Back to Hugh McKinley and Jane Thompson
Carol (McVitty) Fleetwood daughter of David and Doris (Thompson) McVitty and granddaughter of William and Mary Ellen (McKinley) Thompson is the author of this page.
Mary Ellen McKinley was born on June 5th 1867 in the old McKinley homestead at Dromoske, Parish of Drumholm, Ballintra, Co. Donegal, Ireland. Mary Ellen was the eldest daughter of Hugh McKinley and Jane (Thompson) McKinley, and sister of John McKinley. They were Methodists. She went to school in Lacklum, just down the road from her home. According to her diary, her last day at school was 28th April 1885. In common with the young people of her day, she immigrated to America, to Boston, Massachusetts. Once again, from her diary: ‘What changes since I wrote last in this book. I am now in America over a month. Grandma and I started from home on the 20th April 1892 & sailed on the 21st in SS Prussian, Allan Line. Arrived in Boston on Wed mng. (sic) 4th May 1892. According to records, a Mary Thompson travelled with her Grandmother, Jane (Thompson) McKinley’s mother. Mary Ellen kept her diary of her time in Boston, where she took great delight in sightseeing and participating in activities with other members of her family who were there. Eventually, Mary met William Thompson son of William and Mary Thompson of Drumholm. It sounds as though William was a friend of Johnny’s. From her Diary: ‘Johnny came to spend Xmas with us which was Monday and W.Thompson gave me a present – a gold watch – & we had an understanding about our future which was giving matters a serious turn’ They were married on December 20th 1894 in Boston. William was also from Drumholm Parish, and it is very possible that they knew each other before emigrating. William played the trumpet in a Temperance Band in Boston. He was a very strong Methodist. Diary: ‘The previous Thursday we arranged to get married on 20th December. We were married in Dr. Bates parlour (276 Meridian St. E Boston) on 20th December 1894 about 4.30 pm. My sister Lizzie and brother Johnny drove with us to the Minister’s house. Dr. Bates is the Pastor of the Bromfield St. Church which I joined in Boston. Came up to Woburn on the next train to 73 Elm Street where I have been living ever since.’
Their first born, a little girl, Mary Jane died at birth February 27th 1896 and was buried April 11th 1896. On April 11th 1899. Their second child, Chester William McKinley Thompson was born in Woburn, Mass. Shortly after Chester was born, the family returned to Ireland, to Drumholm. There they built a fine house, begun in March 1900 which they called New Orchard. William took up farming. That would not have been so alien to him, as farming would have been in his blood. They went on to have 3 more children:
Eva Mary born July 13th 1903
Howard Edwin born August 24th 1905
Doris Elizabeth Maud born May 24th 1910.
Chester joined the Forces at the end of WW1 where he became a Pilot in the Royal Flying Corps, later to become the Royal Air Force. Although short, his flying career is well documented. He became an ‘Ace’ Pilot. Unfortunately he was shot down and taken prisoner over Germany on September 29 1918. His wounds were slight and he survived and was released after the Armistice. Later he graduated as an engineer from Queens University, Belfast and re – joined the RAF. He flew Spitfires at the start of WW2 then was assigned to Bomber Command in Scotland and attained the rank of Squadron Leader. Chester married Frances Porter from Londonderry and had one daughter, Mary. Sadly he was killed in a plane crash on September 15th 1940 in the Scottish Highlands and is buried at Kinross Abbey, Scotland. This happened the day after his father died.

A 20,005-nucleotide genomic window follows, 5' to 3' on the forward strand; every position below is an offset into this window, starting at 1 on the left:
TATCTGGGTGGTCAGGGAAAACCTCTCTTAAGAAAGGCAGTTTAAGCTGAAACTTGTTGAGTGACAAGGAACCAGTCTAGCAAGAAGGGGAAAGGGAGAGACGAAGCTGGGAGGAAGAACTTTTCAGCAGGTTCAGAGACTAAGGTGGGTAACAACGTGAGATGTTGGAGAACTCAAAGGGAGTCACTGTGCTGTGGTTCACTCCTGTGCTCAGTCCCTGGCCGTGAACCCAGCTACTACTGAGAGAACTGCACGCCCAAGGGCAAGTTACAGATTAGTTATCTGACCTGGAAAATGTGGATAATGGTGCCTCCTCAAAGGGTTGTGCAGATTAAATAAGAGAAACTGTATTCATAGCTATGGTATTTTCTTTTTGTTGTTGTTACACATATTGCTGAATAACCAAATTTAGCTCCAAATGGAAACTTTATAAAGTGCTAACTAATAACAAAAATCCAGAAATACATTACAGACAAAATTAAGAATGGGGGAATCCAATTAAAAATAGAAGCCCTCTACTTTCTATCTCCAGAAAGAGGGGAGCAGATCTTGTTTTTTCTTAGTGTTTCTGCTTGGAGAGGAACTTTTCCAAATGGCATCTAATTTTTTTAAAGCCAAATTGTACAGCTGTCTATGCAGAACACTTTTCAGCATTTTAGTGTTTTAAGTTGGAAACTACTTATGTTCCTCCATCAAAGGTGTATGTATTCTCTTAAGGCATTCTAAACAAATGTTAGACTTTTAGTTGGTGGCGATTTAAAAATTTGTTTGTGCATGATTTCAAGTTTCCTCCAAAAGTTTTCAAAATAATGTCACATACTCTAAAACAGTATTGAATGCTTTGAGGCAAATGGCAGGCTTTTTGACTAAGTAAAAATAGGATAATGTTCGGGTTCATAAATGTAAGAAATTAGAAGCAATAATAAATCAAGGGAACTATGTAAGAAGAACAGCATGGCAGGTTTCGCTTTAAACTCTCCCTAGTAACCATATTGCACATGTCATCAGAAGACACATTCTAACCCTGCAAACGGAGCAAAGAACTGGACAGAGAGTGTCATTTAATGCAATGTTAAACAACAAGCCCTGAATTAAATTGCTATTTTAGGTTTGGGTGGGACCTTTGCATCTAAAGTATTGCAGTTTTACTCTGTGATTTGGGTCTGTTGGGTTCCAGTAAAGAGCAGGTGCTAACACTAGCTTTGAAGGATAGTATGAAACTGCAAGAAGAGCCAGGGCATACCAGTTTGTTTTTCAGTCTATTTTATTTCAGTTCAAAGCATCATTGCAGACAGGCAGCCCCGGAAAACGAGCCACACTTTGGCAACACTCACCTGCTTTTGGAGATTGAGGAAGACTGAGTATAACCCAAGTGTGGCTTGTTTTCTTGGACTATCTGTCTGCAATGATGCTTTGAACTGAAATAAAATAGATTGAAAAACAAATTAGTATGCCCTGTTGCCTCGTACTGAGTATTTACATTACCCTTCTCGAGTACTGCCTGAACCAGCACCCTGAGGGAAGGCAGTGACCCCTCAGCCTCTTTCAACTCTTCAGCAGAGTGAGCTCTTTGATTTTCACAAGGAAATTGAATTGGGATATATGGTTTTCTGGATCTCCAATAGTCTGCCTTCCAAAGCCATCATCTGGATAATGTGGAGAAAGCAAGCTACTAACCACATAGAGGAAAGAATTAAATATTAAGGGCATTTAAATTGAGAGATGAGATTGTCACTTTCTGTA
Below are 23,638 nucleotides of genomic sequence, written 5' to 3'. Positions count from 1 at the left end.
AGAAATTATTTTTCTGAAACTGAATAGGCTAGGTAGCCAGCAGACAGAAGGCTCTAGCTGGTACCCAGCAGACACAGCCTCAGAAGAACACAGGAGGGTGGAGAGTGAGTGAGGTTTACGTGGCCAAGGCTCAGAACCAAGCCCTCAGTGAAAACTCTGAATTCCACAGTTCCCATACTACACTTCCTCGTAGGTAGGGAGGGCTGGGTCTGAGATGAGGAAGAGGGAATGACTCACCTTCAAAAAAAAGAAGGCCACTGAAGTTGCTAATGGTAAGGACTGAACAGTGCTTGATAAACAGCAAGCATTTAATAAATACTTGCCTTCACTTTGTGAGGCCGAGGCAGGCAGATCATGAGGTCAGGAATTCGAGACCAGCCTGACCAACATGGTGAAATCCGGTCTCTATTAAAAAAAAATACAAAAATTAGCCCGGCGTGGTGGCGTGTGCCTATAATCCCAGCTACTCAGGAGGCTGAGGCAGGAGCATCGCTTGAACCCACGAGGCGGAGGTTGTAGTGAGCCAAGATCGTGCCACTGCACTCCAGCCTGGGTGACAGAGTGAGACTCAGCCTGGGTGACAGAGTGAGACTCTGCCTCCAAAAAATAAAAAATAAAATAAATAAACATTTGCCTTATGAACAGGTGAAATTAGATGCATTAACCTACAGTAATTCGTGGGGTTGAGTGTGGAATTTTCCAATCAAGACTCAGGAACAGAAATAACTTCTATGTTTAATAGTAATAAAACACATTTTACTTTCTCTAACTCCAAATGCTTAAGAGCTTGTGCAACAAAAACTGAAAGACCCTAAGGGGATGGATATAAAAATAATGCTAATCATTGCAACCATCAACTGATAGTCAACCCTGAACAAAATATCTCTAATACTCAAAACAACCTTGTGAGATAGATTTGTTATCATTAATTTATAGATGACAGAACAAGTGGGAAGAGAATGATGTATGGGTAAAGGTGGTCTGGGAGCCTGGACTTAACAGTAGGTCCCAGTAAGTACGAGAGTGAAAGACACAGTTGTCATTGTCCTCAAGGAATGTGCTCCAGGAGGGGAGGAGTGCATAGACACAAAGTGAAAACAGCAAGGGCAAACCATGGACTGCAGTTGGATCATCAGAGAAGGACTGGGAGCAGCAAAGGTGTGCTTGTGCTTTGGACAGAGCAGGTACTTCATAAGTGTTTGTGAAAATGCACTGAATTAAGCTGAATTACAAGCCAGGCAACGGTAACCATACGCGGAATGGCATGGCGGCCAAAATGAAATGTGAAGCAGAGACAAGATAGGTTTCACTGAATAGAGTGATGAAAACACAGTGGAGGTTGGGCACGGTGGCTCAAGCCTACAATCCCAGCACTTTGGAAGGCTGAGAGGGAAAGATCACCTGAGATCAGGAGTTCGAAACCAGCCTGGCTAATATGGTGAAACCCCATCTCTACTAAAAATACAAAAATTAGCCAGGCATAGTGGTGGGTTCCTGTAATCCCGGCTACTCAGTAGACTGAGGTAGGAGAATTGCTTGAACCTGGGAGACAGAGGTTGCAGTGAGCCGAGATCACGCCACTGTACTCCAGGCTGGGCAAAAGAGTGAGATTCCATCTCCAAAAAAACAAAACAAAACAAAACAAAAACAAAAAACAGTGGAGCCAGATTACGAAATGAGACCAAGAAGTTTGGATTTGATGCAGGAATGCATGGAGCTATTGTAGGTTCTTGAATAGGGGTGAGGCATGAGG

Eva became a nurse in the Royal Victoria Hospital, Belfast. She married Dr. Roy Andrew Galey Hamilton and had two children John and Mary. The lived in England.
Howard immigrated to New York where her married Lillian and had one son William Fredrick (known as Freddie)
Doris stayed at home, where she attended the school in Ballintra. She would ride her donkey to the village school every day and stable him with her Aunts Frances and Susan McKinley who lived in Ballintra. After spending the War years in London where she worked for the Ministry of Defence she returned to Ireland and looked after her Aunt Susan in Ballintra until she died in 1946. Being alone, she was about to join her brother Howard in USA when she caught the eye of local farmer David McVitty. They were married in Kilbarron Church, Ballyshannon, Co.Donegal on 3rd September 1948. Doris’s cousin and great friend Bertha McKinley was her bridesmaid. Doris and David had two daughters, Caroline and Hilda. Doris died April 15th 1987 age 76 and David on October 2nd 1984 age 93. They are buried in Drumholm graveyard.
Mary Ellen died December 10th 1929 and William Thompson died 14th September 1940. They too are buried in Drumholm graveyard.
My mother, Jean Madden Goss, has Uncle Chester’ s RAF wings given to her by him in London in 1937, when she was visiting the family with her mother, (my grandmother) Florence Graham Madden.
When I was a twenty-year-old college student, I had dinner with Dr. Roy and Aunt Eva Hamilton at their lovely home in Hillingdon, a western suburb of London in the summer of 1972. I am the great-grandson of Andrew Graham and Rebecca Thompson Graham of Drumholm Parish, Donegal. They arrived in Boston, Massachusetts in 1909 and 1912 respectively, and lived in Everett, Mass., just north of Boston.
Hi Kenneth, I would like to connect via email. You may be able to help me close a few holes on that side of my family tree.
I wonder could Carol Fleetwood drop me an email at johnston819@ btinternet.com
I went to Schoo, with her and wish to get some information.